Dependence on fast-food diets means that many Americans barely meet their daily nutrient requirements.
Nutrients such as potassium are vital for a healthy life, and still, lots of people are deficient.
Leafy greens such as spinach, collard greens, bok choy, and artichokes are high in potassium.
Potassium is a principal constituent of healthy cells and helps maintain nervous tissue, bone, and heart health. Adding these vegetables to your diet could help you meet the daily requirement of 3710mg/dl.
The rest of this article tells you about potassium, its functions, deficiency, and other rich sources.
Potassium is one of the most abundant minerals in the human body. While sodium dominates the extracellular fluid, potassium is the most abundant electrolyte within cells.
Potassium works with sodium outside of cells and other electrolytes to ensure the normal functioning of fundamental life processes.
It’s one of the most abundant electrolytes in the body.
It’s dissolved in body fluids and is abundant within cells. Potassium is essential for normal bodily functions, including:
- Nervous impulse
- Water balance
- Cardiovascular health
- Bone and muscular health
WHO recommends that adults consume at least 3510 mg/dl of potassium daily to prevent stroke, cardiovascular disease, and coronary heart disease.
However, less than 2% of US adults consume up to 4700mg/dl of potassium despite being so important.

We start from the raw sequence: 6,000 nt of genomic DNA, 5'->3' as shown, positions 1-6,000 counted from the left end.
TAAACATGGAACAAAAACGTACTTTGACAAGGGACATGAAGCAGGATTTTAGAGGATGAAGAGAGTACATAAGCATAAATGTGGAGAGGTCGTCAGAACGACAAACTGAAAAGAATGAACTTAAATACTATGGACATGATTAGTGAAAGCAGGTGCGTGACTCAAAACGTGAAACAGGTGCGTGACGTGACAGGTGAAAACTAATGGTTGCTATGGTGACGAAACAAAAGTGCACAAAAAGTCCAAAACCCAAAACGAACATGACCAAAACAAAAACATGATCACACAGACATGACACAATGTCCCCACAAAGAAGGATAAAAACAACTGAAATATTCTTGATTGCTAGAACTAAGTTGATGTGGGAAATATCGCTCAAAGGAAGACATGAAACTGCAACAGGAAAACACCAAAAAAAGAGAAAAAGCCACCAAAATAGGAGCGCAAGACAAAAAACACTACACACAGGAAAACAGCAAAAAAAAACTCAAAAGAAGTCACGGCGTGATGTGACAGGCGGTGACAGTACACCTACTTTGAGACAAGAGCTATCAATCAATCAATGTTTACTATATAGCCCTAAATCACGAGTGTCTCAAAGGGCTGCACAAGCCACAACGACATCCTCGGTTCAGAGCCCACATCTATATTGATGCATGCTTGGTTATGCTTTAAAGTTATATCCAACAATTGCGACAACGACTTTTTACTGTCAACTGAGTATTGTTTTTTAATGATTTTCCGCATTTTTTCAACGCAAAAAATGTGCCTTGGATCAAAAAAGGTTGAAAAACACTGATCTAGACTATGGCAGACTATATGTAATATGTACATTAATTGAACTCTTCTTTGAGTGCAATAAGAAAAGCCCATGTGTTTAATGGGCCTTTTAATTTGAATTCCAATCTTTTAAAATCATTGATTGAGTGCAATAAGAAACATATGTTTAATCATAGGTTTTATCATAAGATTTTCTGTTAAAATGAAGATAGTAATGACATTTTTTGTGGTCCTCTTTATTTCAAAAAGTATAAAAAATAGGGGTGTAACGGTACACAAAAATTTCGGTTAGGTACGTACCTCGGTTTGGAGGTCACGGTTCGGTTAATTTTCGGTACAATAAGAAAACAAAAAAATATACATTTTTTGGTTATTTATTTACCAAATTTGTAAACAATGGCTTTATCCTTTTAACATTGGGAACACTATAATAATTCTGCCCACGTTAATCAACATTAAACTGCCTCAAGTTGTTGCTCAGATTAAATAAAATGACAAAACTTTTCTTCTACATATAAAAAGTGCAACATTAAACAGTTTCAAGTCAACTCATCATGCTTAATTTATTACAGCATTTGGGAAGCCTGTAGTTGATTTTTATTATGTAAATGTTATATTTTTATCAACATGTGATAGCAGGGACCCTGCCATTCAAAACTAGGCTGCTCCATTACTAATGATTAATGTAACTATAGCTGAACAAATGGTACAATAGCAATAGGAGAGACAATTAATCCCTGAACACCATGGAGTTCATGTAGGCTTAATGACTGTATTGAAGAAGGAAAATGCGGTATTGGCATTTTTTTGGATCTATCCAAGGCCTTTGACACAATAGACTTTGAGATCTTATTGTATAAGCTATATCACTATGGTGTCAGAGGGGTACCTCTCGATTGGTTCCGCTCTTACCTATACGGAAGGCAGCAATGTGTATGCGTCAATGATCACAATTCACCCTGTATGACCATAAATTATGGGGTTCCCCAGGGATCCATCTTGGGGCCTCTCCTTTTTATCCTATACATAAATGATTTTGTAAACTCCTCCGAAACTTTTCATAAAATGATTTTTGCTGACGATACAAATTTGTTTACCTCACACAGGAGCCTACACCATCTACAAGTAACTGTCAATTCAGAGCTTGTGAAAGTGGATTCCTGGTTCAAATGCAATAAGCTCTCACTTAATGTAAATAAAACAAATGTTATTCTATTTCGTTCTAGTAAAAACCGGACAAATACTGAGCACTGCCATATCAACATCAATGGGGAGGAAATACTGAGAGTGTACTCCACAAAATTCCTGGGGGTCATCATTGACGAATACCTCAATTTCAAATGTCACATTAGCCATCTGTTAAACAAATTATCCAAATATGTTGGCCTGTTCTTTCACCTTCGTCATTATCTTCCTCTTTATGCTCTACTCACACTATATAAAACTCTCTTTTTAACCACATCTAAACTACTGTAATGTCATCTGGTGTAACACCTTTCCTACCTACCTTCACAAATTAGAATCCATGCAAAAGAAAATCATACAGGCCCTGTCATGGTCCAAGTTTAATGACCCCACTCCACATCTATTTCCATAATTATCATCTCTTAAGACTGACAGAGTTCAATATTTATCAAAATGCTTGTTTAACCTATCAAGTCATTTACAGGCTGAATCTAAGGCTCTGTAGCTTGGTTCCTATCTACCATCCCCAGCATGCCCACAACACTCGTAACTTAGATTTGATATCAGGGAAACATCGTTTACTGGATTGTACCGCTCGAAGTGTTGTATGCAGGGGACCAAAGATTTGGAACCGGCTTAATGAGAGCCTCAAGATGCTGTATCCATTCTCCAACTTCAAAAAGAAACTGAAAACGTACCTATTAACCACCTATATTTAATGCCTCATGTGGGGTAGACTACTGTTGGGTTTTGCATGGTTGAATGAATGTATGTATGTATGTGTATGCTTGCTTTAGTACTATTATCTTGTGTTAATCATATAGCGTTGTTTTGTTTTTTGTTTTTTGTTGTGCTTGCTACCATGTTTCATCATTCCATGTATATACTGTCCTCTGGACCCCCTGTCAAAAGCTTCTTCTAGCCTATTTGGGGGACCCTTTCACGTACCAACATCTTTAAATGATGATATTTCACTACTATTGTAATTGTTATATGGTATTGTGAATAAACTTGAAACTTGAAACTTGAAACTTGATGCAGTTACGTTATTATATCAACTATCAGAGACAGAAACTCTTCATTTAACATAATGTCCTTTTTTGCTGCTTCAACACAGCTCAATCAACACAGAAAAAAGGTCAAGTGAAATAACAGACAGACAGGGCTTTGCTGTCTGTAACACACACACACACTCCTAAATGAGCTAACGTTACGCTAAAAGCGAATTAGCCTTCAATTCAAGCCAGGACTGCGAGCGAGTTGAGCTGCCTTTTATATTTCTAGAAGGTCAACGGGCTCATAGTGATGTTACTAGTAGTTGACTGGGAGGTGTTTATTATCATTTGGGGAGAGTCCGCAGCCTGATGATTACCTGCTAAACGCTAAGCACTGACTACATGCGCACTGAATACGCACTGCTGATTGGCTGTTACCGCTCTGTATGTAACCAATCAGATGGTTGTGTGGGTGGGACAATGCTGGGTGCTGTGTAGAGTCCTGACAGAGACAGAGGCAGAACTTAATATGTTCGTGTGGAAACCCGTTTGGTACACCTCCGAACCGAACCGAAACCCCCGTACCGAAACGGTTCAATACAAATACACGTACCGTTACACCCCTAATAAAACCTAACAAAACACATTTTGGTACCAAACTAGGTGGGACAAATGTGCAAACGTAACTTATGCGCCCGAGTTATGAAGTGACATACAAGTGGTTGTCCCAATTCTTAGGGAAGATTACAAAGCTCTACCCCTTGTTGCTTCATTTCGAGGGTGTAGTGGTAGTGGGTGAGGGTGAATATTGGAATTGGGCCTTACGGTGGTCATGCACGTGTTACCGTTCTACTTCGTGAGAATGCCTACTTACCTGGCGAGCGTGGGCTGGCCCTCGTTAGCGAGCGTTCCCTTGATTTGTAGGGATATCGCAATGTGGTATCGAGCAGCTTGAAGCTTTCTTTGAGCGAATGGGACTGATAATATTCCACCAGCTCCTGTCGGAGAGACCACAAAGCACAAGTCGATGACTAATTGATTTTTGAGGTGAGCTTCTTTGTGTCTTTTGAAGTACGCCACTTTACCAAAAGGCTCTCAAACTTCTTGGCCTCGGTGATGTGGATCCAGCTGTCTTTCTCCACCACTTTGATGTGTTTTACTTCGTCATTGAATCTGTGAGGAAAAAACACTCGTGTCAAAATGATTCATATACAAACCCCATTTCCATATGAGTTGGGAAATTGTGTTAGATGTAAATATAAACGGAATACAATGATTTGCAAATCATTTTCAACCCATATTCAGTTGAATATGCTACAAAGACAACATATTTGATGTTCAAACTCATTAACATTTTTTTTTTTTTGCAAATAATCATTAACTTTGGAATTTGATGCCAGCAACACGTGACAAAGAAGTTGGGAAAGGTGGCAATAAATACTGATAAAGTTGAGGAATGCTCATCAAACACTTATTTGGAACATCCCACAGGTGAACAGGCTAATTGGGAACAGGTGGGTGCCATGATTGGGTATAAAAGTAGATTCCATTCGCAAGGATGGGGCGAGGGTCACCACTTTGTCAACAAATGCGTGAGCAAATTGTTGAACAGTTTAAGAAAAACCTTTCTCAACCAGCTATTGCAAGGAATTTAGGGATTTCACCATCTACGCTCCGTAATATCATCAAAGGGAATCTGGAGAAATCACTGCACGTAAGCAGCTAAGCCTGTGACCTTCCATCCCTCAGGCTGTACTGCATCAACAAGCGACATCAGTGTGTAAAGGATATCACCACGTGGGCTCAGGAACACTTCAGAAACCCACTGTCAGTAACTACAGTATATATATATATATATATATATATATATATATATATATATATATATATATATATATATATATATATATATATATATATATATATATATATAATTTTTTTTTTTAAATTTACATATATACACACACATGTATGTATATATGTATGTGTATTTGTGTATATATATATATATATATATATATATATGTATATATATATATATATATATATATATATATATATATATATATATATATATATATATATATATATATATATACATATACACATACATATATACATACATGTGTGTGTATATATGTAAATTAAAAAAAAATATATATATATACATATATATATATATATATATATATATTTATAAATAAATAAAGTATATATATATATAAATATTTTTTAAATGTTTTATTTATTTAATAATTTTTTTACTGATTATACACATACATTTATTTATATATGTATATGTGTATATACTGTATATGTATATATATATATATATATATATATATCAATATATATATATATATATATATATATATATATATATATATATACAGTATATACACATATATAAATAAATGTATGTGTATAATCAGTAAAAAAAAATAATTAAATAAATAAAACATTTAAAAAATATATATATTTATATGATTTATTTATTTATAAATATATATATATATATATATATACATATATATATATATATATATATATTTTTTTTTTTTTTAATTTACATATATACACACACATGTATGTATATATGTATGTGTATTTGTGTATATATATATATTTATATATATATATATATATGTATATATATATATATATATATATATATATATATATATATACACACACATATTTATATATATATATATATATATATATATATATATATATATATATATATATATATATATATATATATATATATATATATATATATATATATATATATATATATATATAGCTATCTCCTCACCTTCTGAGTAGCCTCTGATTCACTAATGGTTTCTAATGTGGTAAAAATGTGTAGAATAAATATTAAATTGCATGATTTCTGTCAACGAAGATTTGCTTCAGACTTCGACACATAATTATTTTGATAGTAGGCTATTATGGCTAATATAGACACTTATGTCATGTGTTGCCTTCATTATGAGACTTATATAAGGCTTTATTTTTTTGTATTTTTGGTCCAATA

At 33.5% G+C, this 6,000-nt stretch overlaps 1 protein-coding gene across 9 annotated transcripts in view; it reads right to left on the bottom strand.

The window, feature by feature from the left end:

Eat These Leafy Greens to Increase Potassium
Leafy greens are one of the most abundant sources of potassium.
They also contain lots of fiber and other vitamins and minerals, making them a healthy addition to your diet.
You might have heard that if you want to get potassium to eat a banana. Bananas aren’t the only way to get potassium.
You could meet your potassium daily recommendation by consuming leafy greens. To unlock maximum nutrient gains from leafy vegetables, consider cooking them lightly.
Freezing could also increase the content per serving.
Leafy greens that are high in potassium include spinach, bok choy, Swiss chard, and artichokes.
Let us look at them in more detail below.
Spinach is a versatile vegetable that you can include in almost every meal.
It’s one of the most nutritious leafy greens and has a high potassium content. 100g(3.53 ounces) of spinach contains 558g (0.02 ounces) of potassium, which is about 15% of your recommended daily amount.
If you’re looking to increase your potassium consumption, adding a side of spinach to your next meal is sure to help.
Bok Choy or Chinese white cabbage is a nutrient-packed vegetable grown originally in China but is now available worldwide. It’s a cruciferous vegetable, family member, kale, turnips, broccoli, Brussels sprouts, etc.
Bok choy is a healthy source of calories and nutrients. 100 g (3.53 ounces) of this vegetable contains 252 mg (0.01 ounces) of potassium.
It’s also packed with other nutrients, including iron, calcium, vitamin A, C, K, B complex, etc. For this reason, you could call it a nutrient-dense vegetable.
Bok choy contains an enzyme called Myrosinase, which could inhibit thyroid function.
However, cooking deactivates this enzyme.
You could consume uncooked bok choy in moderate amounts, but cooking also unlocks more nutrients per serving.
If you’re unsure of how to include bok choy into your diet, consider: